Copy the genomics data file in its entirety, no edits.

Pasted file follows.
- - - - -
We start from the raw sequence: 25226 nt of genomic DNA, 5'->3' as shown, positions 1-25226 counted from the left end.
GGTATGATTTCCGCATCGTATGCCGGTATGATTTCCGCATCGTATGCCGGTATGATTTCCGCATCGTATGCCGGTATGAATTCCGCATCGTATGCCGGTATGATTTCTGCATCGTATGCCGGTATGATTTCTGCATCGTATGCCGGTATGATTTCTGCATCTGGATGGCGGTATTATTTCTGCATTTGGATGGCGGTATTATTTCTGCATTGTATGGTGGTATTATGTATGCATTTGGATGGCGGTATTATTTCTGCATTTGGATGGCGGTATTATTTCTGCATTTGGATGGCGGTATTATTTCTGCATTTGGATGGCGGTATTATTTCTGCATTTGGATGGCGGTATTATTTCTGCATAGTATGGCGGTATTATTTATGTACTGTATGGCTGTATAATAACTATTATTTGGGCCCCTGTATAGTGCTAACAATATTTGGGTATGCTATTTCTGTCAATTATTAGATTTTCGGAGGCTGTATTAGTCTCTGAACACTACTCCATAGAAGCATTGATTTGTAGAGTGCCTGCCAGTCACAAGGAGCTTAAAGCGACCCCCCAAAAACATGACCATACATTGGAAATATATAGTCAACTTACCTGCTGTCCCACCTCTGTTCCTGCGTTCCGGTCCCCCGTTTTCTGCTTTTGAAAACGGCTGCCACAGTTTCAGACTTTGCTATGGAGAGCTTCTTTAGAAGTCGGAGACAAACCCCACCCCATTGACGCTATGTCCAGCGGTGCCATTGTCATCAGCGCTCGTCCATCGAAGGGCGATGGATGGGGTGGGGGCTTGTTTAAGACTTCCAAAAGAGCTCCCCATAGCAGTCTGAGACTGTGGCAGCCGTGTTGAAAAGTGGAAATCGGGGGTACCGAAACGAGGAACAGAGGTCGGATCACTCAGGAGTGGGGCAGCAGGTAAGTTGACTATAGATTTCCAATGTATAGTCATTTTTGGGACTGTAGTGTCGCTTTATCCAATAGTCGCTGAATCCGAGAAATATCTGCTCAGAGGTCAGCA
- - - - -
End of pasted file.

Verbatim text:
We start from the raw sequence: 25226 nt of genomic DNA, 5'->3' as shown, positions 1-25226 counted from the left end.
GGTATGATTTCCGCATCGTATGCCGGTATGATTTCCGCATCGTATGCCGGTATGATTTCCGCATCGTATGCCGGTATGAATTCCGCATCGTATGCCGGTATGATTTCTGCATCGTATGCCGGTATGATTTCTGCATCGTATGCCGGTATGATTTCTGCATCTGGATGGCGGTATTATTTCTGCATTTGGATGGCGGTATTATTTCTGCATTGTATGGTGGTATTATGTATGCATTTGGATGGCGGTATTATTTCTGCATTTGGATGGCGGTATTATTTCTGCATTTGGATGGCGGTATTATTTCTGCATTTGGATGGCGGTATTATTTCTGCATTTGGATGGCGGTATTATTTCTGCATAGTATGGCGGTATTATTTATGTACTGTATGGCTGTATAATAACTATTATTTGGGCCCCTGTATAGTGCTAACAATATTTGGGTATGCTATTTCTGTCAATTATTAGATTTTCGGAGGCTGTATTAGTCTCTGAACACTACTCCATAGAAGCATTGATTTGTAGAGTGCCTGCCAGTCACAAGGAGCTTAAAGCGACCCCCCAAAAACATGACCATACATTGGAAATATATAGTCAACTTACCTGCTGTCCCACCTCTGTTCCTGCGTTCCGGTCCCCCGTTTTCTGCTTTTGAAAACGGCTGCCACAGTTTCAGACTTTGCTATGGAGAGCTTCTTTAGAAGTCGGAGACAAACCCCACCCCATTGACGCTATGTCCAGCGGTGCCATTGTCATCAGCGCTCGTCCATCGAAGGGCGATGGATGGGGTGGGGGCTTGTTTAAGACTTCCAAAAGAGCTCCCCATAGCAGTCTGAGACTGTGGCAGCCGTGTTGAAAAGTGGAAATCGGGGGTACCGAAACGAGGAACAGAGGTCGGATCACTCAGGAGTGGGGCAGCAGGTAAGTTGACTATAGATTTCCAATGTATAGTCATTTTTGGGACTGTAGTGTCGCTTTATCCAATAGTCGCTGAATCCGAGAAATATCTGCTCAGAGGTCAGCA